I have self-diagnosed myself with a rare condition, I call it assumed discomfort. The key symptom of this disorder is the tendency to adopt the discomfort/anxiety that another should be suffering for doing or saying something embarrassing or awkward.
Here is a rudimentary flowchart outlining the condition:
Assumed discomfort or as medical practitioners call it, AD, has caused me no end of grief. For instance, my face is now puckered into a permanent cringe and whenever I go to a café/bar/restaurant I must insist on facing a wall so as to avoid catching glimpses of uncomfortable situations out of the corner of my eye. It has become so severe that I now turn seemingly innocuous interactions into full-blown social disasters.
Take for example ordering desert at a restaurant recently. My companion ordered the mille-feuille, pronouncing it as ‘meellee foil-ee’. This caused me to erupt in hives, thinking: “Oh god I can’t believe he pronounced ‘mille feuille’ like that, I think the waiter hates us now, he will spit in our food. THERE WILL BE SALIVA IN OUR MILLE FEUILLE”
“Please don’t spit in our food.” I stammered to the waiter, clutching at his apron. Gently prying my fingers from his clothing the waiter left us. By this point I had started to hyperventilate into my trusty paper bag. But here is the rub I don’t even know how to pronounce mille feuille.
Nonetheless, this is how most of my social outings end with me either hyperventilating, blacking out, throwing up, or breaking into low, prolonged sobs. Assumed discomfort is a serious condition.
It doesn’t even have to be in person. I, like most in-denial bourgeois young things, watched SBS’ Go Back to Where You Came From last night. When that Young Liberal from Queensland said, or did, anything I lapsed into acute AD.
After this particular exchange I became so tense I blew a blood vessel in my eye and cracked a tooth.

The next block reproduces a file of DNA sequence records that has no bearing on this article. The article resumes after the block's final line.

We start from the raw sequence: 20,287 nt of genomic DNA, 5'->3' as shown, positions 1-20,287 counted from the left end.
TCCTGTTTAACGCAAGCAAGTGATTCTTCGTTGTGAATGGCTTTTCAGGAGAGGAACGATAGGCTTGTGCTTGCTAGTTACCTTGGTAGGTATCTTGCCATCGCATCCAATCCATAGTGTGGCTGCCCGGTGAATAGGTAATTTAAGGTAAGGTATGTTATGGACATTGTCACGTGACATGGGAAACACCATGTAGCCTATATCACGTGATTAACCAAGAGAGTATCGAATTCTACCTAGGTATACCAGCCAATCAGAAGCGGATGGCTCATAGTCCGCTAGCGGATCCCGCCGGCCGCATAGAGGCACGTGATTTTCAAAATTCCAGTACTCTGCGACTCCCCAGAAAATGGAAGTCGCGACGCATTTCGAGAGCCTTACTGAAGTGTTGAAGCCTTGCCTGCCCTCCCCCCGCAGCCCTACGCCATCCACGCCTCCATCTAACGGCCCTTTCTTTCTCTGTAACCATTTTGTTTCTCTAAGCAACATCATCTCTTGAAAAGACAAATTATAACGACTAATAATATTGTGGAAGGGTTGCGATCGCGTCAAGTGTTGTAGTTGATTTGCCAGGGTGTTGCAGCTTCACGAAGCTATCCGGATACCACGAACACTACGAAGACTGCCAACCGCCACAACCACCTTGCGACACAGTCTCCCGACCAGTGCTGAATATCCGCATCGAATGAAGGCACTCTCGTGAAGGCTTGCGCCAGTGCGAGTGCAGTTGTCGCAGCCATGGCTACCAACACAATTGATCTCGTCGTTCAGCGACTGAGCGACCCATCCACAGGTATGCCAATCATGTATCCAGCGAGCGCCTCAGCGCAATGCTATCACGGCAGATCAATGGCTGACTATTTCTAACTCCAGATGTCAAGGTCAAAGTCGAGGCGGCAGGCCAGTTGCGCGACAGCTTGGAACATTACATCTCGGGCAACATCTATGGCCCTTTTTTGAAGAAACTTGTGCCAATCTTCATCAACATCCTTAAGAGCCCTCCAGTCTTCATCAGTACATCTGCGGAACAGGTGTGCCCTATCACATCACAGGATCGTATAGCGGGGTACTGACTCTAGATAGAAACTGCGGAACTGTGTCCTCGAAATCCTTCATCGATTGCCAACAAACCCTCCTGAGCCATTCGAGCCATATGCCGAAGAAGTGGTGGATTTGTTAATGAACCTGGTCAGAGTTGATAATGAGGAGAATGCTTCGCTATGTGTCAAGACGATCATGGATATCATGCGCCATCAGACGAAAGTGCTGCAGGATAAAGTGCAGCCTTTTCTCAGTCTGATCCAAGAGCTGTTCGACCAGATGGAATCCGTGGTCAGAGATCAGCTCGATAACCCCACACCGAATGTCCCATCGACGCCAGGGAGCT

But recently I have noticed my AD has manifested into something much more sinister, a condition that I call hypotheticals anxiety. Hypotheticals anxiety is best described as a condition where I only have to imagine an awkward situation in order to experience the associated physical sensations (refer back to Stage 3 of my medical flowchart).
This occurred most recently when I was leaving my workplace a few weeks ago. Crossing the car park I spied in the distance a lower-middle aged, blonde woman in typical South Yarra garb, an oversized breezy white shirt. I recognized her instantly as one of me managers but her name I could not remember.
Frantically I leafed through my mental rolodex for all the names that such a woman could have: Annabelle, Jane, Janet, Kate, Margaret, Olivia, Prue, Paula, Kerry.
It had to be Kerry, I thought. But doubt whispered in my ear. By this point we were walking past each other and had already locked eye contact. I averted name usage at the last minute. “Hello”, I said, without help from my voice, which decided to break. She returned the greeting.
I turned out of the gate and it struck me: Jenny.
Of course, her name is Jenny. I experienced that flush of relief that follows the clearance of a mental blockage. But relief quickly turned to stress as I realized how close I had come to cluelessly chirping: “Hello Kerry”.
As I walked down Toorak road this stress manifested into nervous hand wringing that, in turn, gave way to deranged hair pulling (and not my own hair) until I sat down in the street and, grabbing at frightened passers-by, began to howl ‘JENNIFER, HER NAME IS JENNIFER!’
Yes, hypotheticals anxiety and assumed discomfort have turned me into Sarah Goldfarb in the final scenes of Requiem for a Dream.